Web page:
Riley Draper: “The stories that were written about them when we did our research — we found more footage in Europe than we found in America. So they were embraced and written about. Louise Stokes, the first African-American woman to represent the United States, was the most photographed woman at the 1936 Olympics. So they received recognition in a way they’d never experienced. That reinforced their confidence when they returned home. Whether they were recognized or not, in their own communities this bubbled up to a consciousness that allowed us to want more: more from ourselves, more from our country.”

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Olympic Pride, American Prejudice LLC

Vause: “They were trailblazers for Jackie Robinson and all the great athletes we see today. When they headed over there they shattered through a glass ceiling or a black ceiling or racial ceiling, if you will.”

Underwood: “They did. It’s ironic you mention Jackie Robinson because his brother Mack Robinson was one of those seventeen. So it’s very extraordinary.”

blair underwoodVause: “So if we didn’t have the 1936 Olympics with these seventeen extraordinary people it would have been so much harder for Jackie Robinson and even the black athletes that we see today.”

Underwood: “Yeah. You know, so often it’s the power of the idea. People have to get past the blockade they have in their own mind of what is acceptable. Mind you, the reason you had athletes running track and field was because it was not a contact sport. At that point, you wouldn’t want black people touching you on a basketball court or the football field. So it was all incremental, step-by-step progress.”

Vause: “When you started looking into this, did you think, ‘Wow, race relations in the U.S. were so awful back then, they’re going through a difficult time right now — but do you still think that there’s been a lot of progress made but maybe we still need another 17 courageous people to do what these guys did — to move things forward in this country again?”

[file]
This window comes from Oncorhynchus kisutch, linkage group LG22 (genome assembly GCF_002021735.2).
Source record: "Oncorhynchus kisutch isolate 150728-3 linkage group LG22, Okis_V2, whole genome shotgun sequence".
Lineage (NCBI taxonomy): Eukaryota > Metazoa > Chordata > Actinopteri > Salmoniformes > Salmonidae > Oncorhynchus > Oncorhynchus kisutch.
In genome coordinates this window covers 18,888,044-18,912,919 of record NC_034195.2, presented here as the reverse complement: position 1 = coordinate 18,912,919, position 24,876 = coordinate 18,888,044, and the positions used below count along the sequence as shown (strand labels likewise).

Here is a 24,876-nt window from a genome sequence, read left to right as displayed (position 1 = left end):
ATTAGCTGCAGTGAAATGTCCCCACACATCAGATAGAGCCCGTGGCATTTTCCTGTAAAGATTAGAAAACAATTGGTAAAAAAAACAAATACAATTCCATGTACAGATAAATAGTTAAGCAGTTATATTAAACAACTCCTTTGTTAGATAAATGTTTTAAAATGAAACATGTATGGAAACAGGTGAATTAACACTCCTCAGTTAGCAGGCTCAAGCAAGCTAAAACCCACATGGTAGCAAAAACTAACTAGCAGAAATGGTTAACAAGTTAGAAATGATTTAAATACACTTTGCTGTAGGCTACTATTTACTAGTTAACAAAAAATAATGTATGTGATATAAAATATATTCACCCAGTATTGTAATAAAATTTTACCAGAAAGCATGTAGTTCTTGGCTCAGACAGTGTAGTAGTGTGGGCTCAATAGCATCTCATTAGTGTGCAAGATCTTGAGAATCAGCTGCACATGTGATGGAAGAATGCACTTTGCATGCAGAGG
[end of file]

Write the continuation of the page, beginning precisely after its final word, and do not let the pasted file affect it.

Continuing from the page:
Underwood: “You can’t deny the progress. It’s remarkable to hear about the refugee team (in the 2016 Rio Games). How do you look at refugees when you see them compete? All of a sudden, it’s a great equalizer.”

Vause: “That’s the thing about sport, isn’t it? Because everyone gets onto that field and you’re equal?”

Underwood: “Yes. You’re equal. And it humanizes people in a very basic, basic way.”

Vause: “Do you find that everyone cheered for Jesse Owens and then, suddenly, there was this kind of breakthrough in the culture or the mindset that, ‘Oh that’s not an African-American athlete, that’s an American athlete?”

Riley Draper: “Well, there was a lot of propaganda on both sides of the Atlantic in 1936. So this idea of Jessie being a patriot and a great American hero was acceptable in the press and in the mainstream press — but all 18 Americans, that was a lot to take at that moment in 1936.”

Vause: “And so that’s why they minimized it because they just wanted to focus on one athlete? They couldn’t deal with a whole lot of successful black athletes?”

Riley Draper: “Think about it, if you are a Southerner and you have businesses that are predicated upon Jim Crow — talking about the excellence and how incredible these African-Americans are, that kind of upends your whole Jim Crow theory, right?”

Vause: “When you look at how these athletes were treated back here in the United States — they were spat on and called horrific names — these days, people idolize LeBron James and other black athletes, so do you think, in some ways, the sporting world has moved way ahead of the rest of the society here?”

Underwood: “I would say, ‘Yes to that.’ Of course we’ve made strides in politics when you look at the White House and many arenas in the world. But when you look at sports, I think it’s almost always kind of consistently led the way. When you think about boxing, contact sports, it’s very objective, you know. Track and field. It’s very objective. You win or you lose.”

Riley Draper: “The gun goes off — you run.”

Underwood: “Or not.”

Produced by: Ben Bamsey for “CNN Newsroom L.A.

Blair Ben